Access to and use of clinical services and disease-modifying therapies by people with progressive multiple sclerosis in the United Kingdom

Evan Campbell, Elaine Coulter, Paul Mattison, Angus McFadyen, Linda Miller, Lorna Paul

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Abstract

Background: According to current UK guidelines, everyone with progressive multiple sclerosis (MS) should have access to an MS specialist, but levels of access and use of clinical services is unknown. We sought to investigate access to MS specialists and use of clinical services and disease-modifying therapies (DMTs) by people with progressive MS in the United Kingdom. Methods: A UK-wide online survey was conducted via the UK MS Register. The inclusion criteria were age 18 years or older, primary or secondary progressive MS, and a member of the UK MS Register. Participants were asked about access to MS specialists, recent clinical service use, receipt of regular review, and current and previous DMT use. Participant demographic data, quality of life, and disease impact measures were from the UK MS Register. Results: In total, 1298 individuals responded: 7% were currently taking a DMT, 23% had previously taken a DMT, and 95% reported access to an MS specialist. The most used practitioners were MS doctors/ nurses (50%), general practitioners (45%), and physiotherapists (40%). Seventy-four percent of participants received a regular review, although 37% received theirs less often than annually. Current DMT use was associated with better quality of life, but past DMT use was associated with poorer quality of life and higher impact of disease. Conclusions: Access to and use of MS specialists was high. However, a gap in service provision was highlighted in both receipt and frequency of regular reviews.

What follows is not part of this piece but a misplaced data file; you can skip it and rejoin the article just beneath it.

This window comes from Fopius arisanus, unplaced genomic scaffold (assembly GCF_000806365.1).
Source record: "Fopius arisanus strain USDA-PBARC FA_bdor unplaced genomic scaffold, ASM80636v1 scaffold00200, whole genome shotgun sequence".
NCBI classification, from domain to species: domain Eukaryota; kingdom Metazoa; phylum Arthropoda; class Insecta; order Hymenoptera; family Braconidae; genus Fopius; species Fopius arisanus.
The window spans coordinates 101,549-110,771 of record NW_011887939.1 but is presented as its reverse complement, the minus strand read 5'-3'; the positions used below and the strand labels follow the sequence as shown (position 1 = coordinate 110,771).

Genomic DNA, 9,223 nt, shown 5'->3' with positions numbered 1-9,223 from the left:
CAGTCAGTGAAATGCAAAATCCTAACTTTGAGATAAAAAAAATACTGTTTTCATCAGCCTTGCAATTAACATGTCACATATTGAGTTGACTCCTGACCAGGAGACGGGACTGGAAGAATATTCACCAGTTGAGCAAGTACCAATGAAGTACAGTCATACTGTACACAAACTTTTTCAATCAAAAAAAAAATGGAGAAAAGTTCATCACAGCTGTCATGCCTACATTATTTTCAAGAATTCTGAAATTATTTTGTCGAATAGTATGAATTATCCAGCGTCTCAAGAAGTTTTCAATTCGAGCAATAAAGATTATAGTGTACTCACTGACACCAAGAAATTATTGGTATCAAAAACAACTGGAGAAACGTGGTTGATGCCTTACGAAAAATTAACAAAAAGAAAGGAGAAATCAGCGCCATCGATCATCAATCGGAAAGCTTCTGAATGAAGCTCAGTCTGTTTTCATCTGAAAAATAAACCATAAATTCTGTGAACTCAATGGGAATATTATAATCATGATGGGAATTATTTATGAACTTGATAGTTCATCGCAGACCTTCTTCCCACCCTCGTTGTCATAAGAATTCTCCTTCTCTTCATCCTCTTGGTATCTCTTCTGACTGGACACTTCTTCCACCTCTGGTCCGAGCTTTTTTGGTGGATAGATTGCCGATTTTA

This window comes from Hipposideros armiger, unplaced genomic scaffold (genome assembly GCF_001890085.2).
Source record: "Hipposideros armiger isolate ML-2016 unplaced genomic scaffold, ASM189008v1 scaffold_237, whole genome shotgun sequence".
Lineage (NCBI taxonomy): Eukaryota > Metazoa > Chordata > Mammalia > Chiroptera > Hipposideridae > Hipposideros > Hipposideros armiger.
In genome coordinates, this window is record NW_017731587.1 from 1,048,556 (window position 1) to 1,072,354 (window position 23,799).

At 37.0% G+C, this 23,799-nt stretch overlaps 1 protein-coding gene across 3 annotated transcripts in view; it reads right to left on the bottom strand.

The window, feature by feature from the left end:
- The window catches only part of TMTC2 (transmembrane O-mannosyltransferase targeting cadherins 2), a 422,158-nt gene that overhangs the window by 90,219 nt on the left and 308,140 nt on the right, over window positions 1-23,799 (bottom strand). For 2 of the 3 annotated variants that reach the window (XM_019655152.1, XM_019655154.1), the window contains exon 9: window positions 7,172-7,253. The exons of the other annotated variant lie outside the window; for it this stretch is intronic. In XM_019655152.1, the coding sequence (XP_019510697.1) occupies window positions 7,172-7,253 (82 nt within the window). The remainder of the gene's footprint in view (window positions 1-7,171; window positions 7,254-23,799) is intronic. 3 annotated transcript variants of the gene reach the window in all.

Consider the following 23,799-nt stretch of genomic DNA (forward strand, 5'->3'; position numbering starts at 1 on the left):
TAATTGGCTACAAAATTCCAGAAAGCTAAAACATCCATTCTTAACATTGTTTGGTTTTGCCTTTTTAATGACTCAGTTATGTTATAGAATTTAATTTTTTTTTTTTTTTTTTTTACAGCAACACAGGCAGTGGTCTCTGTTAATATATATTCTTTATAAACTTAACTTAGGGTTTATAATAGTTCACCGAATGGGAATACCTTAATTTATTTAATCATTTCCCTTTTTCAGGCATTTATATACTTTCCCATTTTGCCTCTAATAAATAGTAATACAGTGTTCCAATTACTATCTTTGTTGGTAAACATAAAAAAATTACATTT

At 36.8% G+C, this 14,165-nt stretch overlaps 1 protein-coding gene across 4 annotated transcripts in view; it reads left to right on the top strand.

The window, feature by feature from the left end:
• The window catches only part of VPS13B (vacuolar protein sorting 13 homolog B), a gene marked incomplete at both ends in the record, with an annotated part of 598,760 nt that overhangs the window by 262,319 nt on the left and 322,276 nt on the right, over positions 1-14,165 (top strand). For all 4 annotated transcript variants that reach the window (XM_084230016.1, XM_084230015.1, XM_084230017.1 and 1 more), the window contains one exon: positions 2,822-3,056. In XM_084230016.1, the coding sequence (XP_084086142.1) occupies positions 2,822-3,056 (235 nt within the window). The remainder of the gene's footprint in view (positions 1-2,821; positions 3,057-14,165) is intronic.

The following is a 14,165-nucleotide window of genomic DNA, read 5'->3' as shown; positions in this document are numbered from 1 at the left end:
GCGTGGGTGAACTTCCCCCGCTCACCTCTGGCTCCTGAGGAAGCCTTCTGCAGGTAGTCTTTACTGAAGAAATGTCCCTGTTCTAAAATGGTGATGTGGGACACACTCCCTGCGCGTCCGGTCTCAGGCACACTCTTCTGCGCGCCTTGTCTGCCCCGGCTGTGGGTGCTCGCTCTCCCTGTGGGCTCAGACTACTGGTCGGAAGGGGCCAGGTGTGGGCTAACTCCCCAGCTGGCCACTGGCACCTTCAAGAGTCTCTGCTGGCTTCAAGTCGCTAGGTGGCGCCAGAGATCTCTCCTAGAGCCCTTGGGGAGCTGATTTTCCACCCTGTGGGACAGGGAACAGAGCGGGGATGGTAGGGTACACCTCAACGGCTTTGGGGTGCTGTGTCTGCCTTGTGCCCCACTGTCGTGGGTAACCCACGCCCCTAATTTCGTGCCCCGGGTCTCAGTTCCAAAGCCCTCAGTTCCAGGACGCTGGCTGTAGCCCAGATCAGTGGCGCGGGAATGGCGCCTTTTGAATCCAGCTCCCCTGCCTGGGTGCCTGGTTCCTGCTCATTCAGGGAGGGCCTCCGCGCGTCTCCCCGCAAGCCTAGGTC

Original languageEnglish
Pages (from-to)275-282
Number of pages8
JournalInternational Journal of MS Care
Volume19
Issue number6
Early online date30 Aug 2017
DOIs
Publication statusPublished - Dec 2017

Keywords

  • clinical services
  • Multiple Sclerosis
  • disease-modifying therapies (DMTs)

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